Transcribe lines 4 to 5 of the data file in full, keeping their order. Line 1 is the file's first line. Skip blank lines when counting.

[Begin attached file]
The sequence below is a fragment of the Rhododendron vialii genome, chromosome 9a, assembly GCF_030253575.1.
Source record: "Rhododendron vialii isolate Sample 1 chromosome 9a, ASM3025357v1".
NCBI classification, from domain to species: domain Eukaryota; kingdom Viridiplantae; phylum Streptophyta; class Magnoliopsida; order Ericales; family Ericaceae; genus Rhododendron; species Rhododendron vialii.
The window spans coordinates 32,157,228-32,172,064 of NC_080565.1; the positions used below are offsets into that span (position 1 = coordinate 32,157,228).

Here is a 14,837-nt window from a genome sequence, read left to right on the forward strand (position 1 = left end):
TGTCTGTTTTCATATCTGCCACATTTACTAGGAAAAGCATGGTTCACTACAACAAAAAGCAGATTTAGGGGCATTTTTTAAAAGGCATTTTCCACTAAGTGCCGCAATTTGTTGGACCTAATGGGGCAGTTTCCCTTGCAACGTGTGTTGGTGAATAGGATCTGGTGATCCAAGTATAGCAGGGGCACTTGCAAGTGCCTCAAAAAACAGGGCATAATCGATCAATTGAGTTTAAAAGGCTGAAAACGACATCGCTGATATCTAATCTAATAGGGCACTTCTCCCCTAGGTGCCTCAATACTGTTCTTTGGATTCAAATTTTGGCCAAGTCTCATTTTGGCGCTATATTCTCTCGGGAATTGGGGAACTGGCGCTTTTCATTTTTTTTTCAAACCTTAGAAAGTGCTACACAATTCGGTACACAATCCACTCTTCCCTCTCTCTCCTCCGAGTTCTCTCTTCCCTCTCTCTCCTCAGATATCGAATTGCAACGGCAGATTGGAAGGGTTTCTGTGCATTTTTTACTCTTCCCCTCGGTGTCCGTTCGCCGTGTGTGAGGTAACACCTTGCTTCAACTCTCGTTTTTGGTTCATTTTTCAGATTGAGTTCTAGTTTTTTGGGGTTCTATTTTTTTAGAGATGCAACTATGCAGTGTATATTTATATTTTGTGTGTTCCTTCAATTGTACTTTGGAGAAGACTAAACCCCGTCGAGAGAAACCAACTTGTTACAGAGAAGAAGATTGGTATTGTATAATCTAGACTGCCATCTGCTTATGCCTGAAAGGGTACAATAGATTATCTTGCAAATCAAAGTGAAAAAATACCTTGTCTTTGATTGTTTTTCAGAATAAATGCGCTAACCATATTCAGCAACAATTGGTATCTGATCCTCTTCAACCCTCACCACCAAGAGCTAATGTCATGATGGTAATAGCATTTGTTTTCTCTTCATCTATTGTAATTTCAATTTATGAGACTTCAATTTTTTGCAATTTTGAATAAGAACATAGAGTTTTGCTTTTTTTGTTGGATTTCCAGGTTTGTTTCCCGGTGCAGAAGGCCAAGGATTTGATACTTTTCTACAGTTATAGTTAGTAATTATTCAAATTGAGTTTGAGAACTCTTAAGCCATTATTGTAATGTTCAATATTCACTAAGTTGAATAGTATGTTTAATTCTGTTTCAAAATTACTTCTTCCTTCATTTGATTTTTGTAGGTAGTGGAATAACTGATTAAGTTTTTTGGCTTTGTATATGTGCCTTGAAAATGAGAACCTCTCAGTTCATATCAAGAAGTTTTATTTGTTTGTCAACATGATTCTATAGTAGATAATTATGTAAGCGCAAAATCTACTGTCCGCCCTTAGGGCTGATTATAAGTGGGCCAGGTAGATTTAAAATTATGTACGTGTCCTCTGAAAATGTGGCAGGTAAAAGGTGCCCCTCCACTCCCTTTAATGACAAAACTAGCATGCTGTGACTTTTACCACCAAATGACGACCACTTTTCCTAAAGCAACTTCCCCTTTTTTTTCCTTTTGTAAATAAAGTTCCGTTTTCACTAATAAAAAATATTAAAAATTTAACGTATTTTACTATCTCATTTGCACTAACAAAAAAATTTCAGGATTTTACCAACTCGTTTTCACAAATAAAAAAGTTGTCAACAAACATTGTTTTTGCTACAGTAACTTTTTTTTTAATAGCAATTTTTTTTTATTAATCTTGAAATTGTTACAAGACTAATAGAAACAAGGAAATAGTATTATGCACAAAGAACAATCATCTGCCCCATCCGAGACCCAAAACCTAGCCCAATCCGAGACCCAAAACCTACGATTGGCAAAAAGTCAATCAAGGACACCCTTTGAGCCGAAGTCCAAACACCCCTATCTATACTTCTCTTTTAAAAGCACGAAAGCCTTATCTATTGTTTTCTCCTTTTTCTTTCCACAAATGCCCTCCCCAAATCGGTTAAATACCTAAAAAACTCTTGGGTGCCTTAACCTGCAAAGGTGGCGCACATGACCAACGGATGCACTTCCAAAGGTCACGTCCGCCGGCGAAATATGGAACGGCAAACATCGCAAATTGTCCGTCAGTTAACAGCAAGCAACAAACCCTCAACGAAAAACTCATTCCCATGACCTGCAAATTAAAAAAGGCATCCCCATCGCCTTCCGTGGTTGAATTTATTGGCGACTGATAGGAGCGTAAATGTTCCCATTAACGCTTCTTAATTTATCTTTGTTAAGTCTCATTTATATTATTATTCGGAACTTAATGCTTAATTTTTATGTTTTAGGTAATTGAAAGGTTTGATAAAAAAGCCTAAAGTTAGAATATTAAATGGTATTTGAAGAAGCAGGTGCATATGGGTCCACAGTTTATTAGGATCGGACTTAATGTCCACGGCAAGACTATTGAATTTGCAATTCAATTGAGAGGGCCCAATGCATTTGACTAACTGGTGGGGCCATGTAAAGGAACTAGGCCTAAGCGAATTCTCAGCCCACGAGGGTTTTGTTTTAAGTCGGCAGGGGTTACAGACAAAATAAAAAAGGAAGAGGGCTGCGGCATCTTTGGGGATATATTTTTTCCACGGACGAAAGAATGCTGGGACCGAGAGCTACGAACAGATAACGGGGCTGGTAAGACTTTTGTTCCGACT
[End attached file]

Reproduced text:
The window spans coordinates 32,157,228-32,172,064 of NC_080565.1; the positions used below are offsets into that span (position 1 = coordinate 32,157,228).

Here is a 14,837-nt window from a genome sequence, read left to right on the forward strand (position 1 = left end):